Tuesday, May 05, 2009


Appeals and Do-Overs

For reasons too sensitive to blog about, I've recently had occasion to revisit the idea of grade appeals. From this side of the desk, I'm convinced that a commonly-held student perception, and a commonly-held faculty perception, are both wrong.

(For the record, I'm referring here to grade appeals that go beyond just talking to the professor. This is the stuff that happens after the professor has already said 'no.' Whenever a student appeals a grade at this level, the first question is always "have you talked to the professor?" If not, the process stops until they do that.)

A small but non-zero group of students seem to think that a grade appeal amounts to a free do-over. Their preferred approach -- and I've seen this enough times over enough years to feel some confidence in saying this -- is to bring in a few examples of graded work, hide the grade, and ask "what would you give this?" I don't answer that, which seems to strike them as evasive.

My reasons for not answering are several. First, obviously, I'm not a subject-matter expert in everything. Second, I don't know the class average, or what the professor was trying to do. But third, and this is the point that seems to elude many, what I think isn't the point. It isn't about what I think.

To my mind, that's the key difference between 'grading' and 'judging an appeal.' An initial grade determination is the expert judgment of a student's work. A grade appeal isn't. For a grade appeal to carry any weight with me, it isn't nearly enough to show that the professor made a judgment call differently than I would have. They're allowed. A student has to show either that the professor made a provable mistake, or that untoward factors were brought to bear. In other words, show that the grade for student 23 was entered for student 24 -- I actually saw that happen once -- or show either disparate treatment or extreme favoritism.

In other words, if you got a C on a test that you and I agree should have received a B, the C stands unless you can prove far more than that. You'd need to show that the answer key was wrong, or that it was misapplied, or that the professor singled out one group for favored or disfavored treatment (and "those who studied" doesn't count as a favored group). If it came to light that the professor accepted money for grades, or completely disregarded the syllabus and just made stuff up on the fly, then you've got something.

The reason for that is basic. Across the college, every semester, thousands of grades are issued. I have to assume that they're right, unless proved otherwise. I'm not shocked to hear that some professors are harder graders than others, or that some do things in ways that I personally wouldn't. In an appeal, I'm not looking for whether s/he did it my way. I'm looking for a sign of malpractice so egregious that it's worth intervening in the professional judgment of faculty. That bar gets cleared once in a great while, but most of the time, it's not close.

The faculty perception that I battle is the idea that no grade should be changed, ever, without the consent of the professor.

Imagine this standard applied to any other kind of appeal. No defendant shall held accountable without his consent. It's self-evidently absurd. By the principle that nobody should be a judge in his own case, I find unethical the idea that the most that an appeal can lead to is 'reconsideration.' Otherwise, I could find that a given professor graded out of personal pique, then refer the grade back to that same professor for reconsideration. What do you think would happen?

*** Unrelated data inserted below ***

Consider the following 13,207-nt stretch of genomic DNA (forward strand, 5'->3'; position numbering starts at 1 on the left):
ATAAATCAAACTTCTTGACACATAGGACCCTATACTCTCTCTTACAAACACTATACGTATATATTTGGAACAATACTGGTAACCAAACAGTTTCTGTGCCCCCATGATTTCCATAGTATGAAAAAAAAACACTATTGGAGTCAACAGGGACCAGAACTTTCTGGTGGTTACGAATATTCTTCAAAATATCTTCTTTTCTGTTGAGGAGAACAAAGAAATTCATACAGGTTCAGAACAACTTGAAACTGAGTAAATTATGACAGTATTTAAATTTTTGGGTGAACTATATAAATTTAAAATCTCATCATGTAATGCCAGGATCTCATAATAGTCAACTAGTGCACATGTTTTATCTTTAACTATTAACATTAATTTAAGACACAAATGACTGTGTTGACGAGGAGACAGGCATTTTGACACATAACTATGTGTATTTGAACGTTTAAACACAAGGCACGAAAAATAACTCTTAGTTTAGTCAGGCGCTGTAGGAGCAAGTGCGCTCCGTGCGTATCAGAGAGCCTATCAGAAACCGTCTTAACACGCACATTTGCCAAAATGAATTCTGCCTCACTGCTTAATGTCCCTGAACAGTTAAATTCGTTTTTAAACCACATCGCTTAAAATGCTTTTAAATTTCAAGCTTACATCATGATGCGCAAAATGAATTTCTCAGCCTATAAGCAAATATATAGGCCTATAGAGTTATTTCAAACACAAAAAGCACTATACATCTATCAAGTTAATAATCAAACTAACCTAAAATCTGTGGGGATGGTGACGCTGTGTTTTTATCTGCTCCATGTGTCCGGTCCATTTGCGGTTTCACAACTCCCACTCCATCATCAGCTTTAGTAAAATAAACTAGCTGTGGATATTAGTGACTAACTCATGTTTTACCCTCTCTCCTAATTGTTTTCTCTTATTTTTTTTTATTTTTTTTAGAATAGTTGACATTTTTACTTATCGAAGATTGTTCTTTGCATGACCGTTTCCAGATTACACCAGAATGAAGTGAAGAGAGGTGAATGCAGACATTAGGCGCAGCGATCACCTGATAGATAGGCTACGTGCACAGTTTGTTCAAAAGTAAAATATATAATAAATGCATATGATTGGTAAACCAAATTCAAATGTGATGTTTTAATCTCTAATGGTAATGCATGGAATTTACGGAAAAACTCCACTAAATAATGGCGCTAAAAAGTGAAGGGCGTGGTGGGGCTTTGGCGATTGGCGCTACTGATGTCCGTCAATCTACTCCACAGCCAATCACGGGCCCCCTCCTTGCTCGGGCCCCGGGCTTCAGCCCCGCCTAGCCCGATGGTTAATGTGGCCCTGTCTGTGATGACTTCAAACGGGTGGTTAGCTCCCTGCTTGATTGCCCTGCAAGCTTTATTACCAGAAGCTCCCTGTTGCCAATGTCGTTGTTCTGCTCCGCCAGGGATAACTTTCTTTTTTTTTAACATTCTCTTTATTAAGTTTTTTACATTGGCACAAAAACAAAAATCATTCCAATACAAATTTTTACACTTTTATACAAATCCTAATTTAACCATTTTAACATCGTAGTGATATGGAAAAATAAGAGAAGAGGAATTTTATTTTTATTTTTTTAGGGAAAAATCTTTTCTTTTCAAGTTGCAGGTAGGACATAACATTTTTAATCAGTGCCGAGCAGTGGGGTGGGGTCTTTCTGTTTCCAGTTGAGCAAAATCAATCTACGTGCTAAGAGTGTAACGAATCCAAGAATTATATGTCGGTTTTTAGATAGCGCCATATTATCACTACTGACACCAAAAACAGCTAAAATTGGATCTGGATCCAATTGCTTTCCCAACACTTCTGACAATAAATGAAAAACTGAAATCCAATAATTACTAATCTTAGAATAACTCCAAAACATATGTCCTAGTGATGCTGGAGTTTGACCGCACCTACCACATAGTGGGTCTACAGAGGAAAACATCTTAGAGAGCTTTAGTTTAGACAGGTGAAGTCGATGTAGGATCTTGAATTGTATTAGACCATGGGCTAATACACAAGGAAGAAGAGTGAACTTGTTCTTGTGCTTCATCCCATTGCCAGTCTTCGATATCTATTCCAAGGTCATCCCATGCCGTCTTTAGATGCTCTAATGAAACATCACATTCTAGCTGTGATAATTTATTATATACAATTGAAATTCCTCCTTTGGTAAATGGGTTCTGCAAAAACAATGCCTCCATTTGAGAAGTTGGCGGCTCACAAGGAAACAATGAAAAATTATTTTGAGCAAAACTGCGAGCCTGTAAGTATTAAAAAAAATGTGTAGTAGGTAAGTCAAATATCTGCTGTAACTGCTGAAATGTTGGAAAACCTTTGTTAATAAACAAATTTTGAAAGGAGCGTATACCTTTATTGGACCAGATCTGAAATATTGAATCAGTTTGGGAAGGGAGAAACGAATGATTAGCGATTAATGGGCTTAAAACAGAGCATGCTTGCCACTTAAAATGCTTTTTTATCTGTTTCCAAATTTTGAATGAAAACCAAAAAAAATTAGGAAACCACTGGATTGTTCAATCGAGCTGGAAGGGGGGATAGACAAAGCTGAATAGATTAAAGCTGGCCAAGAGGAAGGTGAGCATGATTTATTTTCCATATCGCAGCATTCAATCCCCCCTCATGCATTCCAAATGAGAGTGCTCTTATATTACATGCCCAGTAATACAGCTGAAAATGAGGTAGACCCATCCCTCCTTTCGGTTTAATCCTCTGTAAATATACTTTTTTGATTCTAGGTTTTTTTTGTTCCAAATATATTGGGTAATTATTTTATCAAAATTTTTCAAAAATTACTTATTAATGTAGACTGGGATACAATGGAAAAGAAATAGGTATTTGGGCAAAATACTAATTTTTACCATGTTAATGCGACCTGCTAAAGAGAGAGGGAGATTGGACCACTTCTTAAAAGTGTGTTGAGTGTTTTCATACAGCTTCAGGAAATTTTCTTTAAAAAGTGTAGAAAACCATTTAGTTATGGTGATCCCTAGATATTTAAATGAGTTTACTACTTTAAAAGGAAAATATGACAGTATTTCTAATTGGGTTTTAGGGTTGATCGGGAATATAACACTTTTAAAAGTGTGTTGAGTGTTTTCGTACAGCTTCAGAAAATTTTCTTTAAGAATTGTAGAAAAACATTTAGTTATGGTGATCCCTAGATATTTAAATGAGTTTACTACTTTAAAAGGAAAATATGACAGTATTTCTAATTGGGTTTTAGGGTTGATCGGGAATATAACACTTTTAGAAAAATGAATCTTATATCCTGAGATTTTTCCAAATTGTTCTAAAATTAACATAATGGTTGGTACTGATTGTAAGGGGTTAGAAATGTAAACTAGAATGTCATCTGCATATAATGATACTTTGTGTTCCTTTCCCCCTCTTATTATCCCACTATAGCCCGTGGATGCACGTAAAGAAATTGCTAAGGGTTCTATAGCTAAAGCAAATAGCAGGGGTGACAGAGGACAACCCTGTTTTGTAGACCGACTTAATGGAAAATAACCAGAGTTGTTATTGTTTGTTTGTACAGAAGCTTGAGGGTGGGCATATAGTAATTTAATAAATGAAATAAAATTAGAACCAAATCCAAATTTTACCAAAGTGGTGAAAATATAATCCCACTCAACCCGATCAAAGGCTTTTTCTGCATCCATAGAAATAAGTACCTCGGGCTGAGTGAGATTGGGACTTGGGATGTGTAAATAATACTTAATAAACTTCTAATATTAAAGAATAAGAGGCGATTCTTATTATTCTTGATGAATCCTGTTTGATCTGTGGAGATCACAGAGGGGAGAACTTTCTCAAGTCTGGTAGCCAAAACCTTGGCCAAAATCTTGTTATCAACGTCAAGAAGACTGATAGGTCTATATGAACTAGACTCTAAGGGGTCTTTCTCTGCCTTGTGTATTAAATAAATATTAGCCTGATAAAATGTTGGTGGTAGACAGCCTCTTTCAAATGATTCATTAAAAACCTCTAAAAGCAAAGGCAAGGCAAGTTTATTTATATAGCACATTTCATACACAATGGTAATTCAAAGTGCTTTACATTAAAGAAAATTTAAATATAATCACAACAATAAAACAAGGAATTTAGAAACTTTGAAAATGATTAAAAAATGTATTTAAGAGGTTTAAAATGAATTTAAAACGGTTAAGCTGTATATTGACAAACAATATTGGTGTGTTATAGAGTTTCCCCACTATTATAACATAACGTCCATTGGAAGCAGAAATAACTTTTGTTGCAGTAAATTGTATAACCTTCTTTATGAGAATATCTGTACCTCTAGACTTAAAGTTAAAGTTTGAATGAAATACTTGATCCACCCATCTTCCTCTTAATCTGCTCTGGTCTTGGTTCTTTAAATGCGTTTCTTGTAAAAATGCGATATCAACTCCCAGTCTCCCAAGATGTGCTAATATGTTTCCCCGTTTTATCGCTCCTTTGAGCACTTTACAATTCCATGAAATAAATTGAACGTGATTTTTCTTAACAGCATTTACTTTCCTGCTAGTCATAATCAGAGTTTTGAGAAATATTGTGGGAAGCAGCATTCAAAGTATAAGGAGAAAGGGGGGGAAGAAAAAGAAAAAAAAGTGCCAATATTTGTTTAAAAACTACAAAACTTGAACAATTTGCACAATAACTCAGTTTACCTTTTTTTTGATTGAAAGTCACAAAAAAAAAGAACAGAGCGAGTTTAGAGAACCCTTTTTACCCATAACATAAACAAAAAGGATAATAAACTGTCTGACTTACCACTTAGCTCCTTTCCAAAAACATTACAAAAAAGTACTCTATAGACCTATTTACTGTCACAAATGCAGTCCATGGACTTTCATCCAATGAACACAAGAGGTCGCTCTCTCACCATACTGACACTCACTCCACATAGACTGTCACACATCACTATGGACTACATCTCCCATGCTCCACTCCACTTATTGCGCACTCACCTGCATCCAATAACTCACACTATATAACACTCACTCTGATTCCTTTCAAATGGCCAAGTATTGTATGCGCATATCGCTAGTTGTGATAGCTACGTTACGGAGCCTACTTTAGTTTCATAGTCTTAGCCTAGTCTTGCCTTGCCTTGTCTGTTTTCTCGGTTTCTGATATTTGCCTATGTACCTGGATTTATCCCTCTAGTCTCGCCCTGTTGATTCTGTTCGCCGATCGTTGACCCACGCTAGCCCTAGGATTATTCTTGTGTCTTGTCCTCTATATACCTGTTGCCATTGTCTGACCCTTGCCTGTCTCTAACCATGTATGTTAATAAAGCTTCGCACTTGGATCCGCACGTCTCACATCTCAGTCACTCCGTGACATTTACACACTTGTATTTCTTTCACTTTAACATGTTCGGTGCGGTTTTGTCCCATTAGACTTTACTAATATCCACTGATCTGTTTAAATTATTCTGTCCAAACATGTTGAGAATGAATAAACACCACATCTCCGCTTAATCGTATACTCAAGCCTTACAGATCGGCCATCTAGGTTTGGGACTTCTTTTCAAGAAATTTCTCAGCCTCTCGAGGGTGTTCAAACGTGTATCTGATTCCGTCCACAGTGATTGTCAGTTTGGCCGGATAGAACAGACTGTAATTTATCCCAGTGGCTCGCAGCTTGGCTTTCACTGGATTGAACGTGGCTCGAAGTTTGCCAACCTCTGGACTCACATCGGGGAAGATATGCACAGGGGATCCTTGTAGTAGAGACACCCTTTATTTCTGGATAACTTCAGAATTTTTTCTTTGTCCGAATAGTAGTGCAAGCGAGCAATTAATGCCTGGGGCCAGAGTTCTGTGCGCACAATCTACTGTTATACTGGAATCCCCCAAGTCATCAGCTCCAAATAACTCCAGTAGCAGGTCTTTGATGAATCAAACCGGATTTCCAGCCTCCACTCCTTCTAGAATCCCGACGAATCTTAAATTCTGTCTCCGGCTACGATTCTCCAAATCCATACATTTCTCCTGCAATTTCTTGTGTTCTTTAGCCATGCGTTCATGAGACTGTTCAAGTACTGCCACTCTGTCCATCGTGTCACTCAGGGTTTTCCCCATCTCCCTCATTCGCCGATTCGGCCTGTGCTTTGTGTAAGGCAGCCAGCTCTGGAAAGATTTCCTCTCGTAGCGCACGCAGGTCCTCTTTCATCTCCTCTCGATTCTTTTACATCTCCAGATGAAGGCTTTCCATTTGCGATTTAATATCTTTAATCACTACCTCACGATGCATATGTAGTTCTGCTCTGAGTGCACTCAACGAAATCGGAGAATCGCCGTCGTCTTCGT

No. For an appeal to mean something, it has to be enforceable. Enforcement should be rare, and reserved for exceptional cases, but the possibility has to exist. Otherwise, 'appeal' is just another word for 'run-around.' From the perspective of a wronged student, the idea that the best you could hope for would be a repeat of the initial injury is insulting at best. I can't imagine that holding up in court. I'd have no problem with remanding it to a committee of other faculty with the subject-matter competence -- that would get around the 'administrative power-grab' objection -- but to remand it to the very professor whose judgment has already been found compromised violates common sense and basic fairness.

Appeals aren't do-overs, and they aren't polite requests to take another look. They should be narrowly argued, sparsely applied, and enforceable. Administrators who go overboard are accountable to higher administrators and to the Trustees, so there's a check. That's not perfect, but the alternatives are either chaos or petty tyranny. In the absence of a better alternative, rare-but-enforceable strikes me as the best we can do.

I suspect that the reason for many grade appeals is poor communication with the student. I've been teaching at CC's for nearly 10 years -- at my current school for almost 6 and I've had exactly ONE Dean-level grade appeal.

This is because my students, near the end of the semester, nearly always get a 'gade report'. This report sometimes just tells them what grades they're missing, other times it gives the exact grades they have in the grade book. The students are given until the end of the semester to produce the graded work that shows me I've made a mistake.

BTW, the one grade appeal I did have was a claim by a woman who a) thought I was racist because the other black student didn't finish the course, b) whose husband, who is getting a PhD in Ed couldn't understand the pretty simple grading plan and c) Didn't understand that "you won't fail if you do x, y, z does not equate to 'you will get a C if you do x y, z. She got a D in the coruse... This was a logic course -- and BOTH of them needed to take another one...
I've taught online for the past ten years and the best thing about that is that I set up the online gradebook so that students can see a running weighted total of their current grade in the class at any given time. They know immediately if they've slipped from an A to a B or C or from a C to a failing grade. I also state clearly in the syllabus that if they want to challenge a specific grade, they may do so within 14 days and there are guidelines to follow (such as providing concrete evidence explaining why they should have gotten a higher grade).